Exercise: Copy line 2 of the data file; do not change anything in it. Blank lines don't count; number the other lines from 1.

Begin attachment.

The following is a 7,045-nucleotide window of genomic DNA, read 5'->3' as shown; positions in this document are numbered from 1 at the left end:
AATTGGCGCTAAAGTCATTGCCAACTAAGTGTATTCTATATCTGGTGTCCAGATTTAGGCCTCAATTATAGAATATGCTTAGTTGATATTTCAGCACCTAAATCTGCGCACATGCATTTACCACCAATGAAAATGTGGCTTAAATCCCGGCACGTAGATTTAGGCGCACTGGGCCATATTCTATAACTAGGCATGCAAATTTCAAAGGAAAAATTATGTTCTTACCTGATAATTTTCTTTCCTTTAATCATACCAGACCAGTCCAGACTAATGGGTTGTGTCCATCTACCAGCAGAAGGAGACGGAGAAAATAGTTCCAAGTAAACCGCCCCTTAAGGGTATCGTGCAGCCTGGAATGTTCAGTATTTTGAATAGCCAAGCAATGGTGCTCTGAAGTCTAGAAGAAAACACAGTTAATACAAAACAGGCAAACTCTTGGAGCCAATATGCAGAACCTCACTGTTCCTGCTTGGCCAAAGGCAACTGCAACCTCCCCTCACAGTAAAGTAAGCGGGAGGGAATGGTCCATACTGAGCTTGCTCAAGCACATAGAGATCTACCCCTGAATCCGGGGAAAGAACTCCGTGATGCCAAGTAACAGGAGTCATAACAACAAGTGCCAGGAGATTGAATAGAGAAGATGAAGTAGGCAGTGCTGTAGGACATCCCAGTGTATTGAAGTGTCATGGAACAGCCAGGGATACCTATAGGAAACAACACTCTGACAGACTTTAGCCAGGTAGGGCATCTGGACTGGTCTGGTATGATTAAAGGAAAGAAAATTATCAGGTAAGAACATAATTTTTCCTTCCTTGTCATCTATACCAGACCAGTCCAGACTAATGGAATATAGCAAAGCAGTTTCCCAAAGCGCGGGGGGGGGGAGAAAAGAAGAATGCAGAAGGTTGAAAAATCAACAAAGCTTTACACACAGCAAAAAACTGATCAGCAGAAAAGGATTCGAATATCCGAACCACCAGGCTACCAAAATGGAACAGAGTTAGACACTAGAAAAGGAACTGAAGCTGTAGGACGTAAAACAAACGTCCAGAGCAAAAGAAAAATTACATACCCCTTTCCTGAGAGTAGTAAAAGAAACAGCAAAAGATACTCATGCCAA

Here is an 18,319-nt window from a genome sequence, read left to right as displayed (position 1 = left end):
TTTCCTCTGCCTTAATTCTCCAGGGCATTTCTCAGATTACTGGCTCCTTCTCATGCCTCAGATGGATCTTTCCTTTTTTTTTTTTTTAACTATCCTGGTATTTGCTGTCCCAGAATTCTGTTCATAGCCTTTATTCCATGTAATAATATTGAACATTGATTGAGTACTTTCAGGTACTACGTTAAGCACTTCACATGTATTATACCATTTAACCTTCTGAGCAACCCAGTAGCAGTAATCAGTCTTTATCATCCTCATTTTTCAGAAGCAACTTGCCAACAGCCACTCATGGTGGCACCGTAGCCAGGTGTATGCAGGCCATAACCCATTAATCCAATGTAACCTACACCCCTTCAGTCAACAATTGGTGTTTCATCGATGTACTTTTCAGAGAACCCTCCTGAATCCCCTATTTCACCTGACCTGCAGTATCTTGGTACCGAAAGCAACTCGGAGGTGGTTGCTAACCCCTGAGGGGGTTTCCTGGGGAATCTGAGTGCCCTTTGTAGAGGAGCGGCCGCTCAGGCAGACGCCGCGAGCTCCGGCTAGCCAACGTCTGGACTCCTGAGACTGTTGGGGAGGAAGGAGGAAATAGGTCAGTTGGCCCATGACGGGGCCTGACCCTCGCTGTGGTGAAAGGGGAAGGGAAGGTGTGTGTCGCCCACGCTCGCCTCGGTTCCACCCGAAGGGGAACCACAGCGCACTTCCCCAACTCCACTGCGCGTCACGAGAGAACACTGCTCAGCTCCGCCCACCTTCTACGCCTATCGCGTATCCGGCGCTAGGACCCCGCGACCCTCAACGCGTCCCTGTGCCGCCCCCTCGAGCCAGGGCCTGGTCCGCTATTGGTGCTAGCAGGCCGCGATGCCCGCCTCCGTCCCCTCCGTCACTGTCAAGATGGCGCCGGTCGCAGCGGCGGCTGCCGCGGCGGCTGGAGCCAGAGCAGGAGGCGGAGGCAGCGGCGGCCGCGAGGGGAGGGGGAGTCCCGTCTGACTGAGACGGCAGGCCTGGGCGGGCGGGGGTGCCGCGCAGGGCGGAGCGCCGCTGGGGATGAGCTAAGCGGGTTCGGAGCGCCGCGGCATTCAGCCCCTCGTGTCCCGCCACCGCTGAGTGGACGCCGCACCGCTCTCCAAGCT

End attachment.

AATTGGCGCTAAAGTCATTGCCAACTAAGTGTATTCTATATCTGGTGTCCAGATTTAGGCCTCAATTATAGAATATGCTTAGTTGATATTTCAGCACCTAAATCTGCGCACATGCATTTACCACCAATGAAAATGTGGCTTAAATCCCGGCACGTAGATTTAGGCGCACTGGGCCATATTCTATAACTAGGCATGCAAATTTCAAAGGAAAAATTATGTTCTTACCTGATAATTTTCTTTCCTTTAATCATACCAGACCAGTCCAGACTAATGGGTTGTGTCCATCTACCAGCAGAAGGAGACGGAGAAAATAGTTCCAAGTAAACCGCCCCTTAAGGGTATCGTGCAGCCTGGAATGTTCAGTATTTTGAATAGCCAAGCAATGGTGCTCTGAAGTCTAGAAGAAAACACAGTTAATACAAAACAGGCAAACTCTTGGAGCCAATATGCAGAACCTCACTGTTCCTGCTTGGCCAAAGGCAACTGCAACCTCCCCTCACAGTAAAGTAAGCGGGAGGGAATGGTCCATACTGAGCTTGCTCAAGCACATAGAGATCTACCCCTGAATCCGGGGAAAGAACTCCGTGATGCCAAGTAACAGGAGTCATAACAACAAGTGCCAGGAGATTGAATAGAGAAGATGAAGTAGGCAGTGCTGTAGGACATCCCAGTGTATTGAAGTGTCATGGAACAGCCAGGGATACCTATAGGAAACAACACTCTGACAGACTTTAGCCAGGTAGGGCATCTGGACTGGTCTGGTATGATTAAAGGAAAGAAAATTATCAGGTAAGAACATAATTTTTCCTTCCTTGTCATCTATACCAGACCAGTCCAGACTAATGGAATATAGCAAAGCAGTTTCCCAAAGCGCGGGGGGGGGGAGAAAAGAAGAATGCAGAAGGTTGAAAAATCAACAAAGCTTTACACACAGCAAAAAACTGATCAGCAGAAAAGGATTCGAATATCCGAACCACCAGGCTACCAAAATGGAACAGAGTTAGACACTAGAAAAGGAACTGAAGCTGTAGGACGTAAAACAAACGTCCAGAGCAAAAGAAAAATTACATACCCCTTTCCTGAGAGTAGTAAAAGAAACAGCAAAAGATACTCATGCCAA